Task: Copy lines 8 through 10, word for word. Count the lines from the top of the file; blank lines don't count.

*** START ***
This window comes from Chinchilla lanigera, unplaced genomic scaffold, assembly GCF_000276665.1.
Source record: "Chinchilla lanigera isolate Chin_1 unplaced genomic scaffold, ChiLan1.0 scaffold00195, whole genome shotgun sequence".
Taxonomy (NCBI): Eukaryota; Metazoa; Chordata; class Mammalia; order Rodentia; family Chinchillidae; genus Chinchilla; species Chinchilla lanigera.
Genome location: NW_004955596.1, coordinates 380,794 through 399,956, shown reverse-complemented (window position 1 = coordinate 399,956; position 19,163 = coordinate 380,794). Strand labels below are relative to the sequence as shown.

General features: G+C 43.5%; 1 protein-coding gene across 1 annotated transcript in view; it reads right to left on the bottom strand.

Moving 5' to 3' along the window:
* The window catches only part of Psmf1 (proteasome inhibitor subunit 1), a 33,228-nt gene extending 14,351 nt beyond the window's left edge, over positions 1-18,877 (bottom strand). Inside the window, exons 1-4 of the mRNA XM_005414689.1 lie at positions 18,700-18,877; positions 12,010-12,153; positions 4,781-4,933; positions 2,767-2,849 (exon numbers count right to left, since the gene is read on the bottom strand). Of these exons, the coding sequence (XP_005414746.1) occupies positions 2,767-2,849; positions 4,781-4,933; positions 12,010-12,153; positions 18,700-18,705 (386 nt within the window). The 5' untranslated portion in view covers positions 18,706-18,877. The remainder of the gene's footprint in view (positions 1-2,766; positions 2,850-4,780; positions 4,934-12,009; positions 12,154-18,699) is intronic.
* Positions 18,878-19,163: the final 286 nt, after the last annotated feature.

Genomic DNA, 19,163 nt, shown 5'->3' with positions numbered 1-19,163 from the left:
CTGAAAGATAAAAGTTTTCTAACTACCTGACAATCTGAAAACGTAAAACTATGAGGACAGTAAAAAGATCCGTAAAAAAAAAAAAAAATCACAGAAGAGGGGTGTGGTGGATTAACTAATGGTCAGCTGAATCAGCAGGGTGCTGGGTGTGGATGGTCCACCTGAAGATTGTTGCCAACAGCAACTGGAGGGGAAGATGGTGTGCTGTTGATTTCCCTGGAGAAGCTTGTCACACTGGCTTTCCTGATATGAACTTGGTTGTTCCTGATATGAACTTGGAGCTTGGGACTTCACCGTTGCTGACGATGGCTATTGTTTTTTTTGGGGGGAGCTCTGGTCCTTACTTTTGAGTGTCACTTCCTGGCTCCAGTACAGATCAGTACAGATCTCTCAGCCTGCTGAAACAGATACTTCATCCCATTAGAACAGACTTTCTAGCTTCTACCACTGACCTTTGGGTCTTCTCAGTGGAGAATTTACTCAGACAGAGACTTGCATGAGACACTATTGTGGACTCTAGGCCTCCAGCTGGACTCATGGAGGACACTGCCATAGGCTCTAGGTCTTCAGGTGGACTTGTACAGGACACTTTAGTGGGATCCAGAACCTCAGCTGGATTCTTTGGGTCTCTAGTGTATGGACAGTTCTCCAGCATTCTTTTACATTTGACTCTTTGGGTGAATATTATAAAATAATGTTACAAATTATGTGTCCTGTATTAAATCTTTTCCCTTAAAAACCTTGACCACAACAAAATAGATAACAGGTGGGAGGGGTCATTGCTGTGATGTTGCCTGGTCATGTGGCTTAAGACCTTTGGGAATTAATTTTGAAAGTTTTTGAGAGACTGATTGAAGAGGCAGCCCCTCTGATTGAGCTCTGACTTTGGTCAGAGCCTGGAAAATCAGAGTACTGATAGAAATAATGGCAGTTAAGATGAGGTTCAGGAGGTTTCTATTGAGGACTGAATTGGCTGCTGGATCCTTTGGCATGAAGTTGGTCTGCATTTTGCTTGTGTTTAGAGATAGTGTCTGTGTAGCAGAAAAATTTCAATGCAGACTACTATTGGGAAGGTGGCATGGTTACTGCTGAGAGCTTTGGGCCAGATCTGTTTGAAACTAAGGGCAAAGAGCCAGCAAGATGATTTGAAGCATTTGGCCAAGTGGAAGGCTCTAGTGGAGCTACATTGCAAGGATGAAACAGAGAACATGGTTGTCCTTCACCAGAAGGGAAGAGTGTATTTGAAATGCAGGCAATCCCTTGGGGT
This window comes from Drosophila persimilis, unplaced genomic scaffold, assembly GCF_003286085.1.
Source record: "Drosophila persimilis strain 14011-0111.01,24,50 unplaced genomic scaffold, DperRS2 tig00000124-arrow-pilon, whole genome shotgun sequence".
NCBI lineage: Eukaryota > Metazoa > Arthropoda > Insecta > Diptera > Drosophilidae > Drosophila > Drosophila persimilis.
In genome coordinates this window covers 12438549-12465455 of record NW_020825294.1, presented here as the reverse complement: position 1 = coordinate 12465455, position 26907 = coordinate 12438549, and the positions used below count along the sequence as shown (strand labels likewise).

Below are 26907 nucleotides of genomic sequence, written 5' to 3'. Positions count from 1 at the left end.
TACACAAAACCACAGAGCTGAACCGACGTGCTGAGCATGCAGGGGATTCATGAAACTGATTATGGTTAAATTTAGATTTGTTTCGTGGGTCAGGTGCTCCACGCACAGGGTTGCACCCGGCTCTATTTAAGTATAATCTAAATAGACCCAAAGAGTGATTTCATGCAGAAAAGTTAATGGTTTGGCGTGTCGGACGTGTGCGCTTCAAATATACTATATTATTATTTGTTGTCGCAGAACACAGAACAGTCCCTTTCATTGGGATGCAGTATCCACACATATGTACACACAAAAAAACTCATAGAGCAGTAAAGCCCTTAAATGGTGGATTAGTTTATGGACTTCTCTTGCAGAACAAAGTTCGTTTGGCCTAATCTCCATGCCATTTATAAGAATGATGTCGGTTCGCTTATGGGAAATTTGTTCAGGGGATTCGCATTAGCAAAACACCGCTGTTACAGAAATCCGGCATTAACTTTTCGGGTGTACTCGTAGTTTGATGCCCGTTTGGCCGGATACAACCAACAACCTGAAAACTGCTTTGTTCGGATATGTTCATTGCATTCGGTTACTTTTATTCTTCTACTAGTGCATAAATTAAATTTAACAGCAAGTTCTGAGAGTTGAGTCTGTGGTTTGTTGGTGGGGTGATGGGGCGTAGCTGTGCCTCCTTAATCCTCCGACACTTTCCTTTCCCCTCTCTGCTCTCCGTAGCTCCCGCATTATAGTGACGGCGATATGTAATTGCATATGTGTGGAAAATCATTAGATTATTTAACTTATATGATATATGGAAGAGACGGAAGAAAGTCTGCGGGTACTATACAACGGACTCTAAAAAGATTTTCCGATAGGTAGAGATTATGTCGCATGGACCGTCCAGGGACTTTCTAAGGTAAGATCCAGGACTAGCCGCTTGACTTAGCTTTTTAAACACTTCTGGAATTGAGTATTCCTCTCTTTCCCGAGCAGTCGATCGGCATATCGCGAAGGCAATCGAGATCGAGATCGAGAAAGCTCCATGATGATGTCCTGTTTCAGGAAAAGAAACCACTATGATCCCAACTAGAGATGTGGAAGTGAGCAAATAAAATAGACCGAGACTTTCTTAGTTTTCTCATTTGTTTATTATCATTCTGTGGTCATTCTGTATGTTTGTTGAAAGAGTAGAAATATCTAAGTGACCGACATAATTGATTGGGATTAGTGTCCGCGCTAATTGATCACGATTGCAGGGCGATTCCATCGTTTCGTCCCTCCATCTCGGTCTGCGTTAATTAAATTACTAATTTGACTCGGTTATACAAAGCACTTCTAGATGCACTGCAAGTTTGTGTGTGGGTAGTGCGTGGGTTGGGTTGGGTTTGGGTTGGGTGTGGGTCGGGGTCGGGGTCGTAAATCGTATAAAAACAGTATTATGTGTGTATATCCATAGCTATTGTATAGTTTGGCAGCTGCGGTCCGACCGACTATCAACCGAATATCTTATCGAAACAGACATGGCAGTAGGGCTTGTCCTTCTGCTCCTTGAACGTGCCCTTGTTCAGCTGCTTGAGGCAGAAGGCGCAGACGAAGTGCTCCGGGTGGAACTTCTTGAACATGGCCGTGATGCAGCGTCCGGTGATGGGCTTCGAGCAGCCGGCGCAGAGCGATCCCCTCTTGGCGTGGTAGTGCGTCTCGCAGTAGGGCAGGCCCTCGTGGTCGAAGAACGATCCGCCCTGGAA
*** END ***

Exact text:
* Positions 18,878-19,163: the final 286 nt, after the last annotated feature.

Genomic DNA, 19,163 nt, shown 5'->3' with positions numbered 1-19,163 from the left:
CTGAAAGATAAAAGTTTTCTAACTACCTGACAATCTGAAAACGTAAAACTATGAGGACAGTAAAAAGATCCGTAAAAAAAAAAAAAAATCACAGAAGAGGGGTGTGGTGGATTAACTAATGGTCAGCTGAATCAGCAGGGTGCTGGGTGTGGATGGTCCACCTGAAGATTGTTGCCAACAGCAACTGGAGGGGAAGATGGTGTGCTGTTGATTTCCCTGGAGAAGCTTGTCACACTGGCTTTCCTGATATGAACTTGGTTGTTCCTGATATGAACTTGGAGCTTGGGACTTCACCGTTGCTGACGATGGCTATTGTTTTTTTTGGGGGGAGCTCTGGTCCTTACTTTTGAGTGTCACTTCCTGGCTCCAGTACAGATCAGTACAGATCTCTCAGCCTGCTGAAACAGATACTTCATCCCATTAGAACAGACTTTCTAGCTTCTACCACTGACCTTTGGGTCTTCTCAGTGGAGAATTTACTCAGACAGAGACTTGCATGAGACACTATTGTGGACTCTAGGCCTCCAGCTGGACTCATGGAGGACACTGCCATAGGCTCTAGGTCTTCAGGTGGACTTGTACAGGACACTTTAGTGGGATCCAGAACCTCAGCTGGATTCTTTGGGTCTCTAGTGTATGGACAGTTCTCCAGCATTCTTTTACATTTGACTCTTTGGGTGAATATTATAAAATAATGTTACAAATTATGTGTCCTGTATTAAATCTTTTCCCTTAAAAACCTTGACCACAACAAAATAGATAACAGGTGGGAGGGGTCATTGCTGTGATGTTGCCTGGTCATGTGGCTTAAGACCTTTGGGAATTAATTTTGAAAGTTTTTGAGAGACTGATTGAAGAGGCAGCCCCTCTGATTGAGCTCTGACTTTGGTCAGAGCCTGGAAAATCAGAGTACTGATAGAAATAATGGCAGTTAAGATGAGGTTCAGGAGGTTTCTATTGAGGACTGAATTGGCTGCTGGATCCTTTGGCATGAAGTTGGTCTGCATTTTGCTTGTGTTTAGAGATAGTGTCTGTGTAGCAGAAAAATTTCAATGCAGACTACTATTGGGAAGGTGGCATGGTTACTGCTGAGAGCTTTGGGCCAGATCTGTTTGAAACTAAGGGCAAAGAGCCAGCAAGATGATTTGAAGCATTTGGCCAAGTGGAAGGCTCTAGTGGAGCTACATTGCAAGGATGAAACAGAGAACATGGTTGTCCTTCACCAGAAGGGAAGAGTGTATTTGAAATGCAGGCAATCCCTTGGGGT